Wednesday, March 27, 2013

Global Foundation for Children With Hearing Loss

Want to learn more about a great organization helping children with hearing loss. Check out this post by Paige Stringer at the HHTM blogs:

"I was born with a severe to profound hearing loss and rely on a pair of hearing aids to bring sound into my life. My work requires me to travel a great deal and I certainly can sleep very well anywhere in the world no matter how close the hotel room is to the elevator. That said, I am grateful that I can listen and talk. Hearing is fundamental to language. Language is what connects us to other people and is the foundation of everything we do in life."
"My hearing loss was identified when I was very young and I was provided with hearing aids and support services in the United States during the crucial early years of my development. This support enabled me to learn to communicate through spoken language and grow up to participate fully in our hearing society. It did not seem right to me that many children with hearing loss in other parts of the world would not have same opportunities in life simply because of where they are born. I founded the Global Foundation For Children With Hearing Loss to help change that. The Global Foundation is a nonprofit organization that helps children with hearing loss in developing and emerging countries access the hearing technology, educational support, and resources they need to reach their potential in our hearing world. Since 2010, the Global Foundation has been working to provide support to children with hearing loss in Vietnam."

Read the complete story at:

Tuesday, March 26, 2013

Hearing Aid Tax Credit Legislation Reintroduced

Image Source: Wikipedia
Reps Tom Latham (R-IA) and Carolyn McCarthy (D-NY) along with 8 other co-sponsors reintroduced the Hearing Aid Tax Credit on March 21, and they plan to work to insure that the legislation is considered during this Congress when major federal tax reform is likely. The bi-partisan bill (HR 1317) is similar to legislation considered in the past, although it would provide a tax benefit to people of all ages, whereas earlier bills were restricted to children and people 55 and older. HIA and HLAA members formed teams to meet with over 80 Senators, Representatives and staffers during Hearing on the Hill on Feb. 28 to support the reintroduction effort. Teams from ADA, ASHA and IHS also supported the effort by meeting with Congressional staff both during Hearing on the Hill and in early March.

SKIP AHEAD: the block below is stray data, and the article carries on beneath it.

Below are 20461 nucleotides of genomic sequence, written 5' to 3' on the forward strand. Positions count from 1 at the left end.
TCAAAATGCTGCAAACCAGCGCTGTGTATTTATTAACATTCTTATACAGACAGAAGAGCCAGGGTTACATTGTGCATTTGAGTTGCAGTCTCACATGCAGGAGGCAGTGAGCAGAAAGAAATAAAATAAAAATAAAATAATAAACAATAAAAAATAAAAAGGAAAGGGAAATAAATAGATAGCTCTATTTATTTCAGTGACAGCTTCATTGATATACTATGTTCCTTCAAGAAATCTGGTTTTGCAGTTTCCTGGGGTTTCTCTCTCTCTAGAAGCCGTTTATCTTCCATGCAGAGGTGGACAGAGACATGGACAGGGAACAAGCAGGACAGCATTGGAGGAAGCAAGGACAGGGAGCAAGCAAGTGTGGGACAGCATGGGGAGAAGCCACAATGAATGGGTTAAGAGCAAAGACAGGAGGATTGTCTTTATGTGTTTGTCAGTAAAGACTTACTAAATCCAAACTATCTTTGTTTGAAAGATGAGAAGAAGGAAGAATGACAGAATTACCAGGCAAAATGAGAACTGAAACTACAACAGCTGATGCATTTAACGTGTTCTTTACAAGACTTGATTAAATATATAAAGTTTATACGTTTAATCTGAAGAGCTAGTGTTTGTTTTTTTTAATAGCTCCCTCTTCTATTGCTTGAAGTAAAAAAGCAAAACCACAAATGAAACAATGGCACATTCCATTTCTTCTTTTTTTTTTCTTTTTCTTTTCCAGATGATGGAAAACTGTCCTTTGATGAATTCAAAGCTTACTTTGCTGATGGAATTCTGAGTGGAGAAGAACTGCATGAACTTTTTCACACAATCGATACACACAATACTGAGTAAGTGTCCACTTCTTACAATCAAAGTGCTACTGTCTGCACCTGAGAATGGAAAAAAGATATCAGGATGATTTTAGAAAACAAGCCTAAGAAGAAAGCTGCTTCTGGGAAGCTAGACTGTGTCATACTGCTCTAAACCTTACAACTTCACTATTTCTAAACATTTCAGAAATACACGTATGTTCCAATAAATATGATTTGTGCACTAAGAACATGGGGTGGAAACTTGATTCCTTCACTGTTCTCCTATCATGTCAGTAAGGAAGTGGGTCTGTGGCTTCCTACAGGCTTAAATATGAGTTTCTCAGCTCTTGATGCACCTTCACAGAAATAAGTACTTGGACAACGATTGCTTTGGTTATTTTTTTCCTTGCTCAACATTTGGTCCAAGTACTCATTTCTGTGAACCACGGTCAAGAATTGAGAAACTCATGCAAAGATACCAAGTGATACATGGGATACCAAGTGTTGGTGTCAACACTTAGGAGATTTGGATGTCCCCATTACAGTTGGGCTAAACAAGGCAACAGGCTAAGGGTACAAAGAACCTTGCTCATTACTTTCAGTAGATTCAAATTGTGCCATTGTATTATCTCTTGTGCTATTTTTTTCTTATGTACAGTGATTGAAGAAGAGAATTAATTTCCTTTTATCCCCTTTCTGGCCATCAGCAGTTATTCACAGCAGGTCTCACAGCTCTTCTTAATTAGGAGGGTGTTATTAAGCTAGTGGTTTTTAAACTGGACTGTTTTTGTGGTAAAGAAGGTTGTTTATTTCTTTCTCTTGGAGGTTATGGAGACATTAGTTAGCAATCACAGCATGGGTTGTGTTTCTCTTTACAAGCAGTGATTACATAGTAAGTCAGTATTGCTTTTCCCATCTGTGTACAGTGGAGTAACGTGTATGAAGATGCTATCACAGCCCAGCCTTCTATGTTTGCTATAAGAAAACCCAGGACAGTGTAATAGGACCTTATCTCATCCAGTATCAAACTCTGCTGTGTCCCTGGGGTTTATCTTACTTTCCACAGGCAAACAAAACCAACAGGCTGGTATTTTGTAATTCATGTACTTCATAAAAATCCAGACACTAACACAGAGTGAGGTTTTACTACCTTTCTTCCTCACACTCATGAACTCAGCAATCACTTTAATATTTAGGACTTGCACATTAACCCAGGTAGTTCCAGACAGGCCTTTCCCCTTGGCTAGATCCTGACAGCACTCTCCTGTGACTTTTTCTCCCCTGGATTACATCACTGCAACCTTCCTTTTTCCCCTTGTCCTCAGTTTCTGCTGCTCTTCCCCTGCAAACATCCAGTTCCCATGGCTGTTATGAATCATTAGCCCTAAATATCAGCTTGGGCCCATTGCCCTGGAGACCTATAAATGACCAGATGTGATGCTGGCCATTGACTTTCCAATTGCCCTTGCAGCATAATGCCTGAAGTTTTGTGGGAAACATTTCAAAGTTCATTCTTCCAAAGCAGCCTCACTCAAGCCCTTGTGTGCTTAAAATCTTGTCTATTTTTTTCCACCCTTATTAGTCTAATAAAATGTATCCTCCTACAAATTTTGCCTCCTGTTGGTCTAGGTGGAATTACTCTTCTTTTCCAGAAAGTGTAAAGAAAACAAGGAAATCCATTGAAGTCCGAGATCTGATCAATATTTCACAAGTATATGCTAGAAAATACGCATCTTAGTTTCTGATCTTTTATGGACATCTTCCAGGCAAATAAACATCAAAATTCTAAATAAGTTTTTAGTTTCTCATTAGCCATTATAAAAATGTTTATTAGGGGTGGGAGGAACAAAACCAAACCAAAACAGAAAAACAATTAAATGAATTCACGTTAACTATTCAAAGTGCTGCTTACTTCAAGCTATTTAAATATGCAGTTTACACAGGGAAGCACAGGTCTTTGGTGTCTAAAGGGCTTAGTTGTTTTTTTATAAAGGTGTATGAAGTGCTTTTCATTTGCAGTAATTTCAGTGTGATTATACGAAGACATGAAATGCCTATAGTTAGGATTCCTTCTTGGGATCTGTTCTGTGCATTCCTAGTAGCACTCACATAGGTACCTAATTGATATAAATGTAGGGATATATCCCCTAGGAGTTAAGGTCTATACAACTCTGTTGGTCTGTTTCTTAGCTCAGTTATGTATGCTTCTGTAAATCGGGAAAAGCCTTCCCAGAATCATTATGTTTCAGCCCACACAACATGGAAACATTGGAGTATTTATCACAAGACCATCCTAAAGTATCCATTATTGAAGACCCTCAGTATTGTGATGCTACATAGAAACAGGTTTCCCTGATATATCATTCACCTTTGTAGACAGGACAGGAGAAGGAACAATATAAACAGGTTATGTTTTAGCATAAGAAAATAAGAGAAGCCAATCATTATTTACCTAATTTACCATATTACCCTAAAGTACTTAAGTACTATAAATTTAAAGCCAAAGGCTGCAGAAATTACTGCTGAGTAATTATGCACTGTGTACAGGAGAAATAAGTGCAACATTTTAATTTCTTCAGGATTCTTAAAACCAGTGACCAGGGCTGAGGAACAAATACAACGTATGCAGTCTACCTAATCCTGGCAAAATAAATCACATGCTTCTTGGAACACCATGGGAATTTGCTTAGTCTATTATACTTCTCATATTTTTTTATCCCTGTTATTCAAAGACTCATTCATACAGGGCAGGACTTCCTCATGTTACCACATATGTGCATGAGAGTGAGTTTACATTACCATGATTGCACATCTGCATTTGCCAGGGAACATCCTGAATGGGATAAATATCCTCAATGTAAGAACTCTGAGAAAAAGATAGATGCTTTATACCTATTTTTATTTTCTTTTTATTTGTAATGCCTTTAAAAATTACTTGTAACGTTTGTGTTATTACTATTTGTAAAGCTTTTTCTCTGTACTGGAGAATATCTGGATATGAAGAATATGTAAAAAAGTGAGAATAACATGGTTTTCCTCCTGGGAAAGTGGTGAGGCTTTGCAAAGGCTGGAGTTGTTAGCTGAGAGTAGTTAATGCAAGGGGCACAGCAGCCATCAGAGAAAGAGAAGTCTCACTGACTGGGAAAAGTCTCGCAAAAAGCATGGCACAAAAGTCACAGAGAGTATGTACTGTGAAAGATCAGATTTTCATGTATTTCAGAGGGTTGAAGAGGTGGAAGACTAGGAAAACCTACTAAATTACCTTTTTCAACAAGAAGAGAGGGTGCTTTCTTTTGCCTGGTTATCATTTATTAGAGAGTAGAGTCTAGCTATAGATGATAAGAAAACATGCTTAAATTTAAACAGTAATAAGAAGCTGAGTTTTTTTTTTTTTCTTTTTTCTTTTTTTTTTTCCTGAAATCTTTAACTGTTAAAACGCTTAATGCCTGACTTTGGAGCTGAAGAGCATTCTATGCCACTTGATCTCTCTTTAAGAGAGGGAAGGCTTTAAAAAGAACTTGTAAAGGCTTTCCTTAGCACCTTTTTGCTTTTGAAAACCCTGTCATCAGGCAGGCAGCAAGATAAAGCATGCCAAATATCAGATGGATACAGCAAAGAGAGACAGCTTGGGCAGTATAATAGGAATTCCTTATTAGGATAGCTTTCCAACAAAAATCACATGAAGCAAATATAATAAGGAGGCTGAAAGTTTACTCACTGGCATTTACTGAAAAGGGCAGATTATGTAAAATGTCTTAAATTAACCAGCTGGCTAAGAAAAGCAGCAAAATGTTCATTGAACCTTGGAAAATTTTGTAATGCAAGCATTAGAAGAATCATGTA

Wednesday, March 20, 2013

Costs revisited: So what does it cost to add hearing aid coverage?

Several states have published research findings about the financial impact to insured residents as a result of offering hearing aid insurance benefits to children. A few cents today could not only help improve the lives of children with hearing loss, but has the potential to save local schools and tax payers hundreds of thousands of dollars.

Here's just a few examples:

North Carolina: $0.03 per month increase in insurance premium on insured residents.

California: $0.03 per month average increase in health insurance premium increase

Wisconsin: $0.17 cents per privately insured person, per month for hearing aids and cochlear implants.